Nearly a quarter-century after its launch, Centre A: Vancouver International Centre for Contemporary Asian Art remains the only public art gallery in Canada that is dedicated to contemporary Asian art.
Founded in 1999 by Hank Bull, Zheng Shengtian, and Stephanie Holmquist, the gallery started at 229 E Georgia St, where Massy Books resides today. It moved to the Sun Wah Centre at 268 Keefer St in 2013 where its current neighbours include the Vancouver Black Library, Queer Arts Festival & SUM gallery, the artist-run Canton-Sardine gallery, BC Artscape, and the Vancouver Tenants Union.
With all of its tenants, the Sun Wah Centre is both a cultural art hub and a commercial building.
“There’s no other [art] institution that represents Asian Canadian diasporic perspectives and histories,” said Centre A executive director Ellie Chung.
“It’s surprising, despite the long history of Asian Canadians and our involvement in Canadian history, that our voices and the stories and the history hasn’t been well represented.”
With the move, Chung said the gallery grew in both square footage and in programming to further fulfil the vision of more access and better community involvement.
“Our location – it’s not a secret that it’s very contested. It’s very marginalized. Gentrification happens,” she said.
“Many of those who seek equity and whose equity was denied are living here. They are part of our society and history.”
In the past few years, the gallery has hosted speakers’ series and mentorship opportunities for young and emerging artists of Asian descent.
The most recent speaker series, CAARDI: Counter Anti-Asian Racism Digital Initiative, included Canadian author Kai Cheng Thom, Tunisian-Chinese nutritionist Karima Chellouf and urban planning documentarian and columnist Uytae Lee.
Chung said Asian communities have been represented in a limited, tokenistic way with overtones of Orientalism. “Orientalism” often means the imitation of small aspects of the Eastern world by Western artists who are outside of the cultures and communities they’re interpreting.
“At Centre A, it’s more truthful. It’s more genuine,” she said. “Because it’s our stories spoken and told by ourselves,” rather than “narrative by the hegemonic culture.”
In 2022, Centre A had its arts writing mentorship pilot program where its weekly programming included guest talks, guided workshops, and field trips. The first year focuses on mentoring and learning and in the second year, the cohort publishes a book.
Chung said because Centre A is in Chinatown, the facility wants to be not only an art exhibition space but also an active member of the community that shares its neighbours’ voices.
One method of sharing its neighbours’ voices is through its newsletter which lets Centre A’s over 2,000 subscribers know about events happening within and near Chinatown and Strathcona. A primary newsletter lets readers know about upcoming and current exhibitions.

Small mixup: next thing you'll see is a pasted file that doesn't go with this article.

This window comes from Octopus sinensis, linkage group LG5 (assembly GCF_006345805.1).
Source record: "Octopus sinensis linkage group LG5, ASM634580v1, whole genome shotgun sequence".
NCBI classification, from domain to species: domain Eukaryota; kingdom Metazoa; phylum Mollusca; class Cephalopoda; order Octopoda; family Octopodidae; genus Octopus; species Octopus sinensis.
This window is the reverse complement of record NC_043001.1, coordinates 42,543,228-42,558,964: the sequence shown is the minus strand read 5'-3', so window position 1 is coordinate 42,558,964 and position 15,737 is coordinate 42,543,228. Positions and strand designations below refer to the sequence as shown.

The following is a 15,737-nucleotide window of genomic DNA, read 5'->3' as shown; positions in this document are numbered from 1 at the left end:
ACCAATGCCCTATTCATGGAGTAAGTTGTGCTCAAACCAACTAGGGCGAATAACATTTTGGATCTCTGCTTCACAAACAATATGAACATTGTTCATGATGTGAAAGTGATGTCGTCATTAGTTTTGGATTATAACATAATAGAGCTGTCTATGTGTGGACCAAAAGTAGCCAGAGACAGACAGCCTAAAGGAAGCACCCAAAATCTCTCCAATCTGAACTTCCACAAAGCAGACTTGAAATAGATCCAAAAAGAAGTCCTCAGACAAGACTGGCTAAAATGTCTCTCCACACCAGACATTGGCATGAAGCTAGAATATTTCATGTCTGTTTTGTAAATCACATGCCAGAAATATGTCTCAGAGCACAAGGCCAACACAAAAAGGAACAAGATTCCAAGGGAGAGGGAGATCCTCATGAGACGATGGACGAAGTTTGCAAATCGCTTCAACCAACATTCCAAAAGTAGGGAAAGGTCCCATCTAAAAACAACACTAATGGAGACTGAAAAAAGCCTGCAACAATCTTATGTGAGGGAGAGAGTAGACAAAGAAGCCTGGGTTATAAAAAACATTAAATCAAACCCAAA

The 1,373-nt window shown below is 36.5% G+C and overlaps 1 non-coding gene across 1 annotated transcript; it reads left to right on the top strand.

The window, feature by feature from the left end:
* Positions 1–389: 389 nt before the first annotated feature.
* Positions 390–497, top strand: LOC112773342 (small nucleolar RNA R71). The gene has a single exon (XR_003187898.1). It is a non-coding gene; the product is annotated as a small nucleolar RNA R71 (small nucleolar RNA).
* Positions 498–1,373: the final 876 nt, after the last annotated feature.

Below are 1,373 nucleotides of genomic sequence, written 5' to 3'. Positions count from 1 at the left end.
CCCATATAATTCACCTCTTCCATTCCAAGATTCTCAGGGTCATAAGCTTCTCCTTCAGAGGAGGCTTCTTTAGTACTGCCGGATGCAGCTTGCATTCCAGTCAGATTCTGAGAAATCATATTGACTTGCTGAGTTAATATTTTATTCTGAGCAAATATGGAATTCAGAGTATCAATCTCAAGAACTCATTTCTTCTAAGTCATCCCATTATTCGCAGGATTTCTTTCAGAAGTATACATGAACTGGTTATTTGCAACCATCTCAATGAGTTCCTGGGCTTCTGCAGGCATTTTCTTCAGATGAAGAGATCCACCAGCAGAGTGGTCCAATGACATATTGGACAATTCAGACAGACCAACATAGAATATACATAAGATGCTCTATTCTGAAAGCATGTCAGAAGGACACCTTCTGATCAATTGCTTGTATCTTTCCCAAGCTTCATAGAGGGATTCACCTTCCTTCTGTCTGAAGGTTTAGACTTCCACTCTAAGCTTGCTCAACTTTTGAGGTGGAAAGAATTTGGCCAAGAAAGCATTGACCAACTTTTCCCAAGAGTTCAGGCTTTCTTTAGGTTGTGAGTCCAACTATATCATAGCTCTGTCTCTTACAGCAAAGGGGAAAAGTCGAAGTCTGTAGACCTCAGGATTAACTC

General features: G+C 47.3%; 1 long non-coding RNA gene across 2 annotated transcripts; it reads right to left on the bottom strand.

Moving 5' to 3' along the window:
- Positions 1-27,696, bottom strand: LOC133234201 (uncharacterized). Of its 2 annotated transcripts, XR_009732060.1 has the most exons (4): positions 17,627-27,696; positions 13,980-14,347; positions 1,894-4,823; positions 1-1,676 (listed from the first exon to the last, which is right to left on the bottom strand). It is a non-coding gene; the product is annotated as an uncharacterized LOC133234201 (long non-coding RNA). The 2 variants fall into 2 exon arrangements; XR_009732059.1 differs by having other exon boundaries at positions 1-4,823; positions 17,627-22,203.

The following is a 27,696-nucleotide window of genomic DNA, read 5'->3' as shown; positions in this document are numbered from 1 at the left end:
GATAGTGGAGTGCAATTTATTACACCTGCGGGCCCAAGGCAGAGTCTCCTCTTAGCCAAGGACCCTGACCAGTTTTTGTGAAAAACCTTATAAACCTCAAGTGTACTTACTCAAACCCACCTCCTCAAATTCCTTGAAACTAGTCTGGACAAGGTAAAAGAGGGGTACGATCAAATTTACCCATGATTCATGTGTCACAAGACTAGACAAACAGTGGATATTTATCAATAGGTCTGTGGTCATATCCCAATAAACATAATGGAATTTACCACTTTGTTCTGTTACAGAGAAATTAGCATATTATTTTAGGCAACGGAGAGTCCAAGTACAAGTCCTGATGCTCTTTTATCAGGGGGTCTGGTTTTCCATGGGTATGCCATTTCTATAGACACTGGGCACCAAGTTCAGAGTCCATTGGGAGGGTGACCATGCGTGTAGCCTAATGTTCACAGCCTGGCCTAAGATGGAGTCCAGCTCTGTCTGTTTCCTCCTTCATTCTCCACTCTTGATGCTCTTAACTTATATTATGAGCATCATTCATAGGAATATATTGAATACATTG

Oftentimes, Centre A is unknown and stumbled upon. Older Chinese ladies will come in, Chung said, and ask if it’s the hair salon. (It used to be a clothing retail store.)
She will reply, “Oh no, but you can still come in. It’s free.”
Sun Wah visitors often don’t know the public art space is free and ask for permission to come in. Chung says the fact that Centre A is free to visit makes stepping inside less intimidating for chance visitors.
Moving forward, Chung wants to provide resources for what she says is a pluralistic society’s better understanding of “Asia” and for the diverse Asian histories and stories to be heard.
In Britain, the term “Asian” refers to anyone South Asian, however, in Canada, when residents hear the term “Asia” or “Asian,” their first thoughts are of China, Korea and Japan.
Certainly, those qualify, but as Chung points out, ” Asia covers a lot of geographic diversity and various cultures.”
The terms are quite broad and the geographical identity of Asia includes Russia, Mongolia, India, Iraq, Saudi Arabia, Indonesia and the Philippines.
“We would like to include every part of Asian histories, dialogues and cultures,” Chung said.
Further, Centre A’s impressive reading room includes the Fraser Finlayson Collection of rare books on Classical Chinese and Japanese Art with publications dating back to the late 19th century.
It also has an online database anyone can access for research, whether they are students, artists or curators.
Everything is free and open to the public, however, books cannot be removed from the reading room.
Centre A doesn’t accept submissions and the artistic director, Diane Hau Yu Wong, decides on the programming. The gallery plans its exhibitions about one to two years in advance.
The artwork isn’t always necessarily by artists of Asian descent, Chung said. It can also be about conversations or subjects relevant to the Asian diaspora.
Deanna Cheng is a Vancouver-based New Canadian Media correspondent currently on a work experience placement with Glacier Media. This article was originally published on Vancouver Is Awesome.